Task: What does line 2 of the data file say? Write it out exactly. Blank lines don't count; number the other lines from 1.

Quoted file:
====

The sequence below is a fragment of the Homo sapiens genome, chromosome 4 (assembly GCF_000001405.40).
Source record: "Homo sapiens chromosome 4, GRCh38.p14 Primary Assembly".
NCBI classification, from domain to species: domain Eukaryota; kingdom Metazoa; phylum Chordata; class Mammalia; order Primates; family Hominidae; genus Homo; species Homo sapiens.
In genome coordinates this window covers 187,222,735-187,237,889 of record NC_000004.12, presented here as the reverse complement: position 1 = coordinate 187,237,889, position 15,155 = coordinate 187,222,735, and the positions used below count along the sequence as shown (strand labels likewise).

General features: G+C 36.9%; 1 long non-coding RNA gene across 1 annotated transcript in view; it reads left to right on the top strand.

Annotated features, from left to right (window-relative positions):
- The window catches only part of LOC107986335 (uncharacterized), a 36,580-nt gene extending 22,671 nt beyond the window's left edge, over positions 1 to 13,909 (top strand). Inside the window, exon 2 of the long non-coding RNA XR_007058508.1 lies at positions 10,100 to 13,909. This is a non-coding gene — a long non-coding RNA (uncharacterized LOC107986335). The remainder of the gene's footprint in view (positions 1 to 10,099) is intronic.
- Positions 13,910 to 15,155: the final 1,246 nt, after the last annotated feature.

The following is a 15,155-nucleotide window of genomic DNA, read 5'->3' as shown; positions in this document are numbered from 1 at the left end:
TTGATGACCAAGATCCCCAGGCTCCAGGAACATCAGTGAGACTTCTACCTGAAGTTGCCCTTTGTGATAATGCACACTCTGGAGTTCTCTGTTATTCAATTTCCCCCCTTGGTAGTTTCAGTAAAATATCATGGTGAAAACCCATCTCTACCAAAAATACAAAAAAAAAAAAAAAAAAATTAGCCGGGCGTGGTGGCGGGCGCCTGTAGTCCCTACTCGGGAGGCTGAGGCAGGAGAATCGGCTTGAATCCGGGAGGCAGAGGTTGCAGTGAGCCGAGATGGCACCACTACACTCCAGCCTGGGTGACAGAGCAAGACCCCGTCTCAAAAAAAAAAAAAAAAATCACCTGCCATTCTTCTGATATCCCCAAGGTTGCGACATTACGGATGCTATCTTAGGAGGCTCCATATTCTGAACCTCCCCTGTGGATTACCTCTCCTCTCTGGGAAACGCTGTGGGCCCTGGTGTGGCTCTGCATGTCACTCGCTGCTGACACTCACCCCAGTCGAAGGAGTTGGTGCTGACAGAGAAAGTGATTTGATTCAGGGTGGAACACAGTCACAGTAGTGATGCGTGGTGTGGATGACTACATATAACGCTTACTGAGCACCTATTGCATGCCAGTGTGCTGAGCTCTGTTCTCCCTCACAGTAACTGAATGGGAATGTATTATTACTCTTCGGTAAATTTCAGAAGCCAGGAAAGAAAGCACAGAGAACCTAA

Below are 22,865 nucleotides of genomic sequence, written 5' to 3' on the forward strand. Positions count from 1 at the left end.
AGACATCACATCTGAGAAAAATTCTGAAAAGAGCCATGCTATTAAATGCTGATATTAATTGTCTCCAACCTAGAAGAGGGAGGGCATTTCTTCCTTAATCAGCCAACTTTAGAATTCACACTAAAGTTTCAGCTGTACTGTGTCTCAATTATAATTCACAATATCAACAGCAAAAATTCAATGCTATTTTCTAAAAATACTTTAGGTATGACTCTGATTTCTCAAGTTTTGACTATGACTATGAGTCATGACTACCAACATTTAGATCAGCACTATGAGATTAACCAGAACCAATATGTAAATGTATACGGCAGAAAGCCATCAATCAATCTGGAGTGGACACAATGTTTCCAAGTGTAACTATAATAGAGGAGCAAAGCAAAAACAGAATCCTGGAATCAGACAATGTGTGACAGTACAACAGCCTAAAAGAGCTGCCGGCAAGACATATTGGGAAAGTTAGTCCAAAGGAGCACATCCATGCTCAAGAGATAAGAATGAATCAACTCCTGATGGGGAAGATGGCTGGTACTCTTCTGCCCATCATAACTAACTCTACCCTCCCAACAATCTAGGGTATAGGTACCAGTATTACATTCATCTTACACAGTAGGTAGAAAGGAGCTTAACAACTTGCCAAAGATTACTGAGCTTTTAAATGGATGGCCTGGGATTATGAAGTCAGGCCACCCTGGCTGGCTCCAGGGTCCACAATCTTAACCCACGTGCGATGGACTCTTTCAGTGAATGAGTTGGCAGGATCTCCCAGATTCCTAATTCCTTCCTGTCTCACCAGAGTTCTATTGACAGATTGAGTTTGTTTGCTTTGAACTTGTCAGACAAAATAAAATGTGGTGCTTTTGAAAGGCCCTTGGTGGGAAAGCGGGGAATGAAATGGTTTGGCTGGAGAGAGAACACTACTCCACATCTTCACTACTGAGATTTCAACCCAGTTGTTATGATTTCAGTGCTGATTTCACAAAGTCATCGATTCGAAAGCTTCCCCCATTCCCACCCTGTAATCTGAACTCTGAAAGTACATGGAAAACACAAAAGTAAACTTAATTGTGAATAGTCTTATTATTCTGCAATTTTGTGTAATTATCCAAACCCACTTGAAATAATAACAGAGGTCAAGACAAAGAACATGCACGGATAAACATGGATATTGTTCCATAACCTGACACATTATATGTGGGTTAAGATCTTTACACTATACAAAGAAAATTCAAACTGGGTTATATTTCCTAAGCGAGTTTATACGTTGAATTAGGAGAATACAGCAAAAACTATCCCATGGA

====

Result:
Source record: "Homo sapiens chromosome 4, GRCh38.p14 Primary Assembly".